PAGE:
“I grew up a word-haunted boy. I felt words inside me and stored them wondrous as pearls. I mouthed them and fingered them and rolled them around my tongue.
My mother filled my bedtime hour with poetry that rang like Sanctus bells as she praised the ineffable loveliness of the English language with her Georgia-scented voice. I found that hive of words beautiful beyond all conveyance.
They clung to me and blistered my skin and made me happy to be alive in the land of crape myrtle, spot-tailed bass, and eastern diamondbacks. The precise naming of things served as my entryway into art.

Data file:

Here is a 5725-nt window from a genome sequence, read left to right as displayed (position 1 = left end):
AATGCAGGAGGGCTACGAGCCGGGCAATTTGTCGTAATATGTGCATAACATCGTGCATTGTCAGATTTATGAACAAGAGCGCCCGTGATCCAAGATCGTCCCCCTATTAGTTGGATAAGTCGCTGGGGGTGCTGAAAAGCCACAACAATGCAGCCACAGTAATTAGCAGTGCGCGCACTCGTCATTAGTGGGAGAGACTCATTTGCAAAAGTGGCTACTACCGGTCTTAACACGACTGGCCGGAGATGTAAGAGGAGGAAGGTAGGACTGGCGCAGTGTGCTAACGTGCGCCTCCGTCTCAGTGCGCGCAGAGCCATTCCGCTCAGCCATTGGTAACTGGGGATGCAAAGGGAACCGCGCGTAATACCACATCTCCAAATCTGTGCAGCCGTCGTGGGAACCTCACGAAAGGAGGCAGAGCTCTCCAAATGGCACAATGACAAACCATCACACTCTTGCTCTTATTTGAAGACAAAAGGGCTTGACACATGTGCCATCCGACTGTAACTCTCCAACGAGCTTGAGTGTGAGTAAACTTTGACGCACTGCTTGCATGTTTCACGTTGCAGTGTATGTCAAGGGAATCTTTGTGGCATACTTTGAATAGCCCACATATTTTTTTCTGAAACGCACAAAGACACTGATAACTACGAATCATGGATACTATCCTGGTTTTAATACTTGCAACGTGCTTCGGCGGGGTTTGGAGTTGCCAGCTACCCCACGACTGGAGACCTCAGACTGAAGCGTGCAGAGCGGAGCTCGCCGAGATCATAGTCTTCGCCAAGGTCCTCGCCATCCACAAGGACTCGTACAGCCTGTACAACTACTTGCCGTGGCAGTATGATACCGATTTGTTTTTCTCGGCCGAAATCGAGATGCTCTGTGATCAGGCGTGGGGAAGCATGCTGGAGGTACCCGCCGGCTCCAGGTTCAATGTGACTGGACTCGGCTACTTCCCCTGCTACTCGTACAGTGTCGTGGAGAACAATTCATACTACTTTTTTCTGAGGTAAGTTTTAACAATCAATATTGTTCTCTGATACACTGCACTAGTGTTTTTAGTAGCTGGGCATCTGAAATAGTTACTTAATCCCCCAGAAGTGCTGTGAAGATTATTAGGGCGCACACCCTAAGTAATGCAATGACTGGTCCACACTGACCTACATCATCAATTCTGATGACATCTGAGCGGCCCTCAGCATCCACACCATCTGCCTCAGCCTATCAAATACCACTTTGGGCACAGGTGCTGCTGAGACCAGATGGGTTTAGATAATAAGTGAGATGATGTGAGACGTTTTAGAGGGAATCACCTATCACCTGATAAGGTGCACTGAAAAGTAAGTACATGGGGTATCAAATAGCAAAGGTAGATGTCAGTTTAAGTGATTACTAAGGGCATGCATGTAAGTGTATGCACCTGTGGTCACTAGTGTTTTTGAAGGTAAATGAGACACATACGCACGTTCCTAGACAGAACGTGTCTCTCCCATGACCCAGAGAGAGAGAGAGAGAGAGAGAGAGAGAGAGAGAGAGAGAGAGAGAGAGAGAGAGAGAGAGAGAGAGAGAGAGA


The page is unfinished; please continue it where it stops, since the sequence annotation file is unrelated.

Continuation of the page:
The whole world could be sounded out. I could arrange each day into a tear sheet of music composed of words as pretty as flutes or the tail feathers of peacocks.
From my earliest memories, I felt impelled to form a unique relationship with the English language. I used words to fashion a world that made sense to me.”
–Pat Conroy, My Reading Life, (New York: Doubleday, 2010), 55.